Saturday, 6 June 2015

HHhH by Laurent Binet Review


HHhH = Himmlers Hirn heist Heydrich, which in English means: Himmler’s brain is called Heydrich.

This is the true story of one of the most evil men who ever lived, Reinhard Heydrich, and Operation Anthropoid (also the original title of the book), the successful plot to assassinate him by the heroic pair, Jan Kubis and Jozek Gabcik.

Heydrich was Head of the Gestapo and one of the most feared men in Hitler’s Third Reich. He was central to the Final Solution (the formal planning behind the Holocaust) and, during his bloodthirsty reign as Acting Reich-Protector of Bohemia and Moravia (modern day Czechoslovakia), he became known alternately as the Hangman of Prague, the Butcher of Prague, and the Blond Beast. Even Hitler described him as “the man with the iron heart” – Hitler!!

So why is this seemingly non-fiction history book classed as fiction? Laurent Binet’s chatty, intrusive voice. In between relating the fascinating story behind Operation Anthropoid and Heydrich’s wretched life, Binet laments the nature of narrative history, constantly questioning the veracity of what he writes - how can he know Heydrich said this? and so on - even though he doesn’t go back and change any of it.

This affects the structure of the book so that it’s a constantly jerky read: facts are presented, then Binet goes back and picks apart his writing, throws in some neurotic rambling, goes off on several tangents, and then resumes the history. The short, choppy chapters – many just a line or two long - don’t make it any easier. Reading Binet’s writing in HHhH is simply exhausting! And that’s why it’s loosely termed fiction: Binet’s almost stream-of-consciousness-relating of what amounts to a heavily stylized history book.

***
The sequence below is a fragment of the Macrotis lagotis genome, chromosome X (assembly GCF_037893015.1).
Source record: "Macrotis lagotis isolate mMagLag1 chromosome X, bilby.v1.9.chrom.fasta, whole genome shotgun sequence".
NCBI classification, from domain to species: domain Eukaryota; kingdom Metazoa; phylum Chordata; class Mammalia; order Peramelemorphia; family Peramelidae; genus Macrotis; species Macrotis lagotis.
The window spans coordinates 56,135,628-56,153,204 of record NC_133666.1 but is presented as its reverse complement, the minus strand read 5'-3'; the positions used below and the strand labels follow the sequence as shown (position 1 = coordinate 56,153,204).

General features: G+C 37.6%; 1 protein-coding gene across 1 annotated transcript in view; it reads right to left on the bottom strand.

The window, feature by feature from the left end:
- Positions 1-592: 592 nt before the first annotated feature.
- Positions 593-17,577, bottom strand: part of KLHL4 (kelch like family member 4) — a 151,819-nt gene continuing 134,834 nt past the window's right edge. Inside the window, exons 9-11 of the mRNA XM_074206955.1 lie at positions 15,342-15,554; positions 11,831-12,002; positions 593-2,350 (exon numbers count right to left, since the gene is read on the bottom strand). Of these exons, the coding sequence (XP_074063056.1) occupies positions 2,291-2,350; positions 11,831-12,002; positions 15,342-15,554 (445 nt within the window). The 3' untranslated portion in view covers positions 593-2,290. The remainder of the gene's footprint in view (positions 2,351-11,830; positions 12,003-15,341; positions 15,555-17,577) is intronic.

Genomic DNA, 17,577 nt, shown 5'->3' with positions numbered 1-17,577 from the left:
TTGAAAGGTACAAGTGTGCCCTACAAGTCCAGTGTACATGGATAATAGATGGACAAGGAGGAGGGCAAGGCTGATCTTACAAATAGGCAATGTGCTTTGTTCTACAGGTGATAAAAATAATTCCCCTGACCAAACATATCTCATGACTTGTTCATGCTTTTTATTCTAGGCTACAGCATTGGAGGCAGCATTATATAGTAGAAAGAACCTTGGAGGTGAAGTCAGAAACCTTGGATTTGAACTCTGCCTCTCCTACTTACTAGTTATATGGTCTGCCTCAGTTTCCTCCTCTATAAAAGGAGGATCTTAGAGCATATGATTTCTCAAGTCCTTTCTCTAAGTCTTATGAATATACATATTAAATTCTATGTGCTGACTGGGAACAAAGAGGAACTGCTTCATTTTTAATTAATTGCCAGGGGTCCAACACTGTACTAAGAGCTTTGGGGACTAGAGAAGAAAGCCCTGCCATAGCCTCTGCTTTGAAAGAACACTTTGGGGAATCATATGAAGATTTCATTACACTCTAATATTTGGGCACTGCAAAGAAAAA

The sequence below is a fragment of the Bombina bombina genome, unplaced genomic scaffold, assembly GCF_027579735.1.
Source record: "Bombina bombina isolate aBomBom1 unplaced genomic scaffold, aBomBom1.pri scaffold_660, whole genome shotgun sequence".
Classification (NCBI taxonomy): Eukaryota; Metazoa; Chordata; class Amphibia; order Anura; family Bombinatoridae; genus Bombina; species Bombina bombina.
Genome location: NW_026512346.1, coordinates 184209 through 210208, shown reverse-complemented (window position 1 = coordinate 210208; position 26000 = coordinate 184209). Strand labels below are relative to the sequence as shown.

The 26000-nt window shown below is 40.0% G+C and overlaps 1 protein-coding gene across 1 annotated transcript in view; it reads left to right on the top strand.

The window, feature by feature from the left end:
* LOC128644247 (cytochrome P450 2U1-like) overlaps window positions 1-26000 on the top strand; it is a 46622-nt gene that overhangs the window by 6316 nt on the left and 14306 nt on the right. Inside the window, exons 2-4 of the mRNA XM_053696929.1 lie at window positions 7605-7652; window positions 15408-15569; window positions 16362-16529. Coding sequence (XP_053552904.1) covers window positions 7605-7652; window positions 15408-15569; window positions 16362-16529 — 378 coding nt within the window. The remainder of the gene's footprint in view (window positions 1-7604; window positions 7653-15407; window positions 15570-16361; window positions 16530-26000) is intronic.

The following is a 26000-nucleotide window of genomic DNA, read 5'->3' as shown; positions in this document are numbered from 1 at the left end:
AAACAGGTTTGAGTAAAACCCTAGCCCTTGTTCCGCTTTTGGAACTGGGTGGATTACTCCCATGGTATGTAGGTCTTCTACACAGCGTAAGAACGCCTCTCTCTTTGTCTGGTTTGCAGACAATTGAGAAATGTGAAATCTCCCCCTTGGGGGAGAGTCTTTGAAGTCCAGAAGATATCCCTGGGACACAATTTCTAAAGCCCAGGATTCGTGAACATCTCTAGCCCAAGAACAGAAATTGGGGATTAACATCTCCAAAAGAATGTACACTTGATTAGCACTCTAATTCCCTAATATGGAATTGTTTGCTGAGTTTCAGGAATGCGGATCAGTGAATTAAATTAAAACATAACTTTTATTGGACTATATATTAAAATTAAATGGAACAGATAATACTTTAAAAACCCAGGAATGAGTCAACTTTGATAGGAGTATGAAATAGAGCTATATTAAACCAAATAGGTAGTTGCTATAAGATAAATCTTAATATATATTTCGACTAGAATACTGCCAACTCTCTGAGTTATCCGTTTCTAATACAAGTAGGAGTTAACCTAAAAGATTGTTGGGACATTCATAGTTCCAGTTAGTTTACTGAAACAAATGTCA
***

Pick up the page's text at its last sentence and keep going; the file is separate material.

The story behind Operation Anthropoid, Kubis and Gabcik’s extremely sloppy execution of the plan, and it’s glorious and tragic aftermath, is the stuff of legend. I’m not even going to attempt relating the details here but it’s truly thrilling material whose nuances beggar belief – and yet it all happened. It’s no wonder Kubis and Gabcik became national heroes. 

You will learn a lot from this book though unfortunately Binet ruins it with his utterly irritating narration and laboured treatment of the facts. Five stars for the history, one star for Binet’s writing = three stars even. The history is interesting, the author is not. There’s probably a great book out there about Heydrich and Operation Anthropoid but HHhH ain’t it.

HHhH

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